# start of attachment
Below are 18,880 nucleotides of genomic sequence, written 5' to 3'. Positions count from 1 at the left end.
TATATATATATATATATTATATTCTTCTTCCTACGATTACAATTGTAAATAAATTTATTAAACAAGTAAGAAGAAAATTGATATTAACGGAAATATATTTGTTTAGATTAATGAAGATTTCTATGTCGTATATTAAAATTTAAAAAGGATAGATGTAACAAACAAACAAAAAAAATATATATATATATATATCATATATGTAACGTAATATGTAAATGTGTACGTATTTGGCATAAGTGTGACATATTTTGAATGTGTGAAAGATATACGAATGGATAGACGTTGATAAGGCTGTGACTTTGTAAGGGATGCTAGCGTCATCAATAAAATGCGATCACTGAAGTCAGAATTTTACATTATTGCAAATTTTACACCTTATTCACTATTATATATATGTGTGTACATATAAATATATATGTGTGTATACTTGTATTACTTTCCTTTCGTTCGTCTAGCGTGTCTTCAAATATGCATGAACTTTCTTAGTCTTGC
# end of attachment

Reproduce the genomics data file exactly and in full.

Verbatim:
Below are 18,880 nucleotides of genomic sequence, written 5' to 3'. Positions count from 1 at the left end.
TATATATATATATATATTATATTCTTCTTCCTACGATTACAATTGTAAATAAATTTATTAAACAAGTAAGAAGAAAATTGATATTAACGGAAATATATTTGTTTAGATTAATGAAGATTTCTATGTCGTATATTAAAATTTAAAAAGGATAGATGTAACAAACAAACAAAAAAAATATATATATATATATATCATATATGTAACGTAATATGTAAATGTGTACGTATTTGGCATAAGTGTGACATATTTTGAATGTGTGAAAGATATACGAATGGATAGACGTTGATAAGGCTGTGACTTTGTAAGGGATGCTAGCGTCATCAATAAAATGCGATCACTGAAGTCAGAATTTTACATTATTGCAAATTTTACACCTTATTCACTATTATATATATGTGTGTACATATAAATATATATGTGTGTATACTTGTATTACTTTCCTTTCGTTCGTCTAGCGTGTCTTCAAATATGCATGAACTTTCTTAGTCTTGC